Chief Executives’ Confidence in U.S. Declines to One-Year Low

Confidence among U.S. chief executives dropped in the third quarter to the lowest level in a year on concerns political infighting in Washington will hurt the economy, according to a private survey.

The Young Presidents’ Organization index of sentiment fell to 60.5, the weakest since the same three months last year, from 62 in the previous three months. Readings greater than 50 indicate that respondents were more optimistic than pessimistic.

“Many economists continue to anticipate somewhat more rapid expansion in the U.S. economy for 2014,” Stephen Slifer, chief economist at NumberNomics LLC, said in a statement. “That seems to be at odds with the YPO leaders in this latest survey, who may see unresolved political issues and continued economic uncertainty offsetting the positive factors.”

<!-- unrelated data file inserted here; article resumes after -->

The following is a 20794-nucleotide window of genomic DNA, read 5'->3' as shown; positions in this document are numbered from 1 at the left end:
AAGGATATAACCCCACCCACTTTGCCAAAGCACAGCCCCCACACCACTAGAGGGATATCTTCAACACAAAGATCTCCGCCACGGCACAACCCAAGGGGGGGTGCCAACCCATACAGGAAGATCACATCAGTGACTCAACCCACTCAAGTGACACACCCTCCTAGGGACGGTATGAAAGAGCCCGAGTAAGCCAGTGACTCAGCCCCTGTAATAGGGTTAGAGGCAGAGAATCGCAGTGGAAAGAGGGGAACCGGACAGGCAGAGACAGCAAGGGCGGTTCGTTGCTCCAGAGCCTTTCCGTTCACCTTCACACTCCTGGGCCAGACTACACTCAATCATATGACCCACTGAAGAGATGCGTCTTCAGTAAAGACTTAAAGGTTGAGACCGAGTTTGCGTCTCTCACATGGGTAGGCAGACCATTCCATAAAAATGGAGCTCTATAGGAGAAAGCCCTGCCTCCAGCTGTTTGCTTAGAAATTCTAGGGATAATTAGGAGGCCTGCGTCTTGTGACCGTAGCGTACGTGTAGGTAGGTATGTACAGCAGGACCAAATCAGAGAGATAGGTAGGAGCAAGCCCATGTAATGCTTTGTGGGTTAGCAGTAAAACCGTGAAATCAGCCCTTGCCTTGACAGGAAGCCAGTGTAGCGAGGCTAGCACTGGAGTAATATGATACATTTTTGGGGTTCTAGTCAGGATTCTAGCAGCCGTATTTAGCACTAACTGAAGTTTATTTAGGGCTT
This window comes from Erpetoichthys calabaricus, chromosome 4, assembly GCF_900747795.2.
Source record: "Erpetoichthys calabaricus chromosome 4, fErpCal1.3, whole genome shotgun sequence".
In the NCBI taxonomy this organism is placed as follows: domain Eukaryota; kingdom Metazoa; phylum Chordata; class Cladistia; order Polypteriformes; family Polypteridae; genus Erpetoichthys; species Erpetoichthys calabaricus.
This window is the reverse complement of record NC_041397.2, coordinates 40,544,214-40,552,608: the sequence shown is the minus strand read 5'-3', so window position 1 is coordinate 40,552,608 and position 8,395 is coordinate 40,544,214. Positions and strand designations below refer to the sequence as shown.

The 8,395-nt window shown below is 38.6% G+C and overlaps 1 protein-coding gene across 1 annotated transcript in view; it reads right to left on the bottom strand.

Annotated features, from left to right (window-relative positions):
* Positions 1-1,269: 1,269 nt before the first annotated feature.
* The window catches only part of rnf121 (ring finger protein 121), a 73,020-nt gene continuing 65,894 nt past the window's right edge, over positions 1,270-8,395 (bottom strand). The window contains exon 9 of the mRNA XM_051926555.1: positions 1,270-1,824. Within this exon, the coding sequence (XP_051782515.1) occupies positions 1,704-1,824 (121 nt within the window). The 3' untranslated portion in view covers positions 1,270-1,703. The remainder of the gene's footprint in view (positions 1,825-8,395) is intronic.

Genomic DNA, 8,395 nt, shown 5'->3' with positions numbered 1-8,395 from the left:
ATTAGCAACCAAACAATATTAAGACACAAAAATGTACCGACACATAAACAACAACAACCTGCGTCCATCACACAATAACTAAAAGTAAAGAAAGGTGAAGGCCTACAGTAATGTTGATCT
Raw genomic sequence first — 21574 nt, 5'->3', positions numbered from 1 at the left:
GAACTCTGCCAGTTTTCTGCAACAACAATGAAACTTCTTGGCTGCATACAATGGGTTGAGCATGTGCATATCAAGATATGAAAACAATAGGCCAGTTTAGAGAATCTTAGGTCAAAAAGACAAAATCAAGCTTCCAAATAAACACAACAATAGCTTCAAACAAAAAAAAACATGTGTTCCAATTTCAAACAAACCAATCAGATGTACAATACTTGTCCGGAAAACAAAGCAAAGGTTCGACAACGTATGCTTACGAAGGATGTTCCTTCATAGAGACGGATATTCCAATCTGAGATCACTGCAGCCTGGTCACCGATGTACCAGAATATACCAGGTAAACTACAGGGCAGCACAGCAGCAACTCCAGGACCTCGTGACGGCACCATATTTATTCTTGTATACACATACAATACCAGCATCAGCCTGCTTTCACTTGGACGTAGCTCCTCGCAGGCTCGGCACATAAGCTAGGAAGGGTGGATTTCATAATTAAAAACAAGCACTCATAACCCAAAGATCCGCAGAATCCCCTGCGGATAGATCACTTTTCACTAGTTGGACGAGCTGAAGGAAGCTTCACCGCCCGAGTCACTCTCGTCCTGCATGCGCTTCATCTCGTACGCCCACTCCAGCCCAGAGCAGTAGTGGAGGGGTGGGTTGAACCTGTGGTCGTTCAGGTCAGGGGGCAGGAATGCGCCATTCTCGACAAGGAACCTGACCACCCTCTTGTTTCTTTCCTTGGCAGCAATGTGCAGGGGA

Some 38 percent of chief executives surveyed said the economy had improved from six months earlier, down from 49 percent in the previous three months.

Respondents in the construction industry were the most upbeat, with 52 percent saying economic conditions were better than in the previous six months. Still, the share is down from 65 percent in the second quarter, which may reflect an increase in mortgage rates.

The share of U.S. respondents anticipating better business conditions in the next six months declined by almost 10 percentage points to 42 percent.

While sentiment fell in the U.S., the group’s global measure improved. The index for the European Union climbed to the highest since the first quarter of 2011.

The nonprofit service organization’s findings were based on responses from 2,113 chief executives worldwide, including 745 in the U.S., to an electronic survey conducted during the first two weeks of October.

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